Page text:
In 1967, at the height of the Cold War, she made the courageous decision to defect to the United States.  In doing so, she left behind her two children, one of whom she never saw again.  Her defection resulted in international press coverage as well as a Russian smear campaign.  After reaching America, she published two books about her childhood, but following that, her desire to be a writer continued to be thwarted.  All that the world was interested in was her father, a dark shadow she desperately wanted to escape as she began life anew.

Renaming herself Lana Peters, she spent the rest of her life trying to fit into a western culture she had little understanding of.  Having left behind two failed marriages, she suffered another after reaching America.  And during her lifetime, two other relationships resulted in her partners dying of terminal illnesses.  The second half of her life shows a fiery woman with a gypsy soul.  Continually on the move, with a daughter from her third marriage, she lived in numerous communities across the country and even relocations to England, France, and a brief sojourn back to Russia.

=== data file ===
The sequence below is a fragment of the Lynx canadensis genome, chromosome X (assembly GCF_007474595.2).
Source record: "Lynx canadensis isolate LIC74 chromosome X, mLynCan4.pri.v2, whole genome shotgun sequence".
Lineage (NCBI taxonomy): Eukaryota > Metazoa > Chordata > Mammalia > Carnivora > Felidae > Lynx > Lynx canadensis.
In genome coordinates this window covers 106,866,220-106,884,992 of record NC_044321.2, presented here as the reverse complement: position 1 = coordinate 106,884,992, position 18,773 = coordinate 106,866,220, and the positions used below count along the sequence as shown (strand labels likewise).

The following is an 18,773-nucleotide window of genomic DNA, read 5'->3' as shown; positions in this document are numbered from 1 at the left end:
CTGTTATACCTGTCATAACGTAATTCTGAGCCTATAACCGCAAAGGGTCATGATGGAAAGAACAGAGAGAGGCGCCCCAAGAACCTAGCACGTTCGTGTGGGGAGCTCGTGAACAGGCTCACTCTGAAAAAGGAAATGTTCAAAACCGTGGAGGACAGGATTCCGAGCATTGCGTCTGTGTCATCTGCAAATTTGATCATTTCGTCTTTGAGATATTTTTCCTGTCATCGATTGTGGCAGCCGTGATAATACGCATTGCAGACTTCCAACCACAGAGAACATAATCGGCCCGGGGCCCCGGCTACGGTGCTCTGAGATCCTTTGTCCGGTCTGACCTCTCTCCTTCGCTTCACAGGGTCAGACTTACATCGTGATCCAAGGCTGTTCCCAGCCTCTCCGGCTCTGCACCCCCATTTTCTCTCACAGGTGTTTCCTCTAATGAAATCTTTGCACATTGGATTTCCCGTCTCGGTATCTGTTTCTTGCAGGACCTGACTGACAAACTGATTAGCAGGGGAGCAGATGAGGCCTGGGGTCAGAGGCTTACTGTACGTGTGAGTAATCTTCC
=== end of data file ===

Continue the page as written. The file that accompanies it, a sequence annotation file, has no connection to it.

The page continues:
Deeply wounded by her childhood, Svetlana was a troubled individual.  Prone to violent outbursts, she was often her own worst enemy.  While never diagnosed as such, she may have suffered from bipolar disorder.  In this fascinating account of her life, Rosemary Sullivan leaves no stone unturned in capturing the essence of her conflicted personality.  A compelling read, she presents a daughter’s moving attempt to escape the past against insurmountable odds.  It is a sad tale of an individual doomed to be always overshadowed by her father’s deeds.